Property Tax Nationally

The Rockefeller Institute refers to property taxes as the financial backbone of local government in the U.S. It accounts for nearly three-quarters of total local tax collections and is the main way localities fund K-12 education, police, fire, parks, and other high-profile services. Property taxes are also the foundation of a local government’s capacity to issue debt for capital projects. Local governments collect over $400 billion annually in property taxes.

Texas Property Tax

The current property tax system in Texas dates from 1979. In that year, reforms were implemented to the local property tax process and the final vestiges of the statewide property tax were eliminated. In Texas, counties, cities, school districts, municipal utilities, community college districts and other special districts may levy a property tax.

Property tax is levied on land, improvements (structures) and revenue-generating personal property (also known as business personal property.) When homeowners and businesses receive their estimated tax bills in the fall, they are seeing the combined tax owed to all local governments. According to data from the Texas Comptroller, in 2014, $49.1 billion in property tax revenues were collected by local governments. The largest share was for school districts. Schools consumed 55 percent of all Texas property taxes. Counties took the second largest amount at 17 percent. Cities accounted for only 16 percent of the total. Special districts claimed the remaining 13 percent.

Residents and businesses often fail to notice the distinction when faced with the total tax bill. This can be a challenge to city leaders. Not every household has children in the local schools, but core city services are familiar to all and used by many. In the public eye, their total property taxes may appear to go entirely to support police, streets, parks and libraries. It is easy for citizens to note deficiencies with these city services and then compare them to their total tax bill.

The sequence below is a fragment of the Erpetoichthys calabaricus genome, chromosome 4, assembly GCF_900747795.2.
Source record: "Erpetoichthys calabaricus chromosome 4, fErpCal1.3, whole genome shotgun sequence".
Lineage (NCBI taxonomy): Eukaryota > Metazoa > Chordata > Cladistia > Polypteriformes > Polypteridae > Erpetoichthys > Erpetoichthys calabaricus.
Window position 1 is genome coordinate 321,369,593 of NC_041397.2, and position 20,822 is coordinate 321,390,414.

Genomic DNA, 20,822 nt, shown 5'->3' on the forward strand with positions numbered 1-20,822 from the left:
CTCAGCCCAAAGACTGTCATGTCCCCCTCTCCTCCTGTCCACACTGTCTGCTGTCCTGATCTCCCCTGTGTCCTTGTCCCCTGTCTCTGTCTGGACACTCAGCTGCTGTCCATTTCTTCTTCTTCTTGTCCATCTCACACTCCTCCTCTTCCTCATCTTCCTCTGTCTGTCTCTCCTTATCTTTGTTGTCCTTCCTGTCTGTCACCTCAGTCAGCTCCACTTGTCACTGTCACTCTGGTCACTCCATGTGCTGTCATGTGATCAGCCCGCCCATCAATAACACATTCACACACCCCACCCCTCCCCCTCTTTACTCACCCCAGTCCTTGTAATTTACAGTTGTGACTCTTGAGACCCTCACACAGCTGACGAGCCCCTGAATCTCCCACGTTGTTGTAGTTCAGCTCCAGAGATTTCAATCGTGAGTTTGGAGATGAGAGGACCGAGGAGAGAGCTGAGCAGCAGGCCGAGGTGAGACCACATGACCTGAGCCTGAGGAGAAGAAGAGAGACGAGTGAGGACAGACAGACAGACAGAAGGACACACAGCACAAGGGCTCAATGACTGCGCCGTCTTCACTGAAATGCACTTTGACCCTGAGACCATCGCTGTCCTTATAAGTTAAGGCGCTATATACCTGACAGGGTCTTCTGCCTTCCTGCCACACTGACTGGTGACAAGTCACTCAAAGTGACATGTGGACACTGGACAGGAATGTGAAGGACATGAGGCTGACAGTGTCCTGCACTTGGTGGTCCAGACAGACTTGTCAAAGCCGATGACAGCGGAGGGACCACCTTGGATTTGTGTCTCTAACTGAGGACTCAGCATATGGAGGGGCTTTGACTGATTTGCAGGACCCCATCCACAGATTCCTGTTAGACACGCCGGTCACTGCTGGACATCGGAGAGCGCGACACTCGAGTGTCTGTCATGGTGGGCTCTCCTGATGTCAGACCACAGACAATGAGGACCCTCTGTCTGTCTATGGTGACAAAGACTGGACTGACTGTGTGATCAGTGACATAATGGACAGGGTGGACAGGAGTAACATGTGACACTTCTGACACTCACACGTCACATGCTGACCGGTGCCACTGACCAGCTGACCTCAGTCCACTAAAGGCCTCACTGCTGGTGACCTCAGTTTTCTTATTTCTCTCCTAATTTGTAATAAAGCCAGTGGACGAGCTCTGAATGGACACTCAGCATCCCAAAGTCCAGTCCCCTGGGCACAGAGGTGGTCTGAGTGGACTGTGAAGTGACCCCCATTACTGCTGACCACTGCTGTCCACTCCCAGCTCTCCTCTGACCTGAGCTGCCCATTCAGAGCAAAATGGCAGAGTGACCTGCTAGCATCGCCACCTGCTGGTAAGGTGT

The risks for city leaders is compounded because total collections by other local governments is increasing faster than for cities. Since 2009, total property tax collections have increased by 23 percent. City property tax revenue increased by 19 percent. At the same time, school districts took in 23 percent more revenue. Counties saw a 25 percent increase in property taxes. City leaders may need to assume a greater role in educating constituents on this issue.

Economics of Property Taxes

Property taxes are a sort of stabilizer on municipal budgets. In economic downturns, appraised property values respond slowly. The full effect of a downturn may take several years to be registered in property values. Nationally, property tax revenue fell for three years after the bottom of the Great Recession. If that decrease had been as quick and automatic as the decrease in sales taxes, the necessary budget cuts would have been devastating to local governments. The slower decrease gave local leaders time to streamline and reorganize services. Further, since cities set their rate annually, they have some flexibility in adjusting to changing economic conditions.

In Texas, state “Truth in Taxation” automatically gives cities an effective tax rate that yields the same revenue as last year. Falling property appraisals drive up these effective tax rates automatically. By simply adopting the effective rate, a City Council can avoid the risk of a roll-back proposition and election. In very difficult economic times, however, City Councils may choose to adopt a lower than effective rate, but they need not do so under state law.

This process works in reverse as well. In a booming real estate market, the slow adjustment of appraisals, and in Texas, the threat of a roll-back election, puts a damper on municipal budget growth. This also helps city leaders by encouraging them to plan carefully. There is a perpetual need for basic services regardless of where we are in the economic cycle.

Next Week

Come back next week where we will look at the second largest general fund service for most cities – fire / rescue operations. In the meantime, sign up for email updates and let us know how we can help.

Sales Tax and Retail Sales

Introduction

This week we look at sales tax revenue. We also report the latest retail trade statistics. In Texas, many industries pay sales tax. Retail sales is a major part of that total, especially in some smaller communities.

Sales Tax System in Texas

For most Texas cities, sales tax is the second largest source of general revenue, after the property tax. According to information we received from the Texas Municipal League, statewide, 28 percent of general fund revenues come from sales taxes. Property taxes contribute 35 percent. Most cities levy a sales tax. Other local jurisdictions also have the opportunity to levy a sales tax under some circumstances.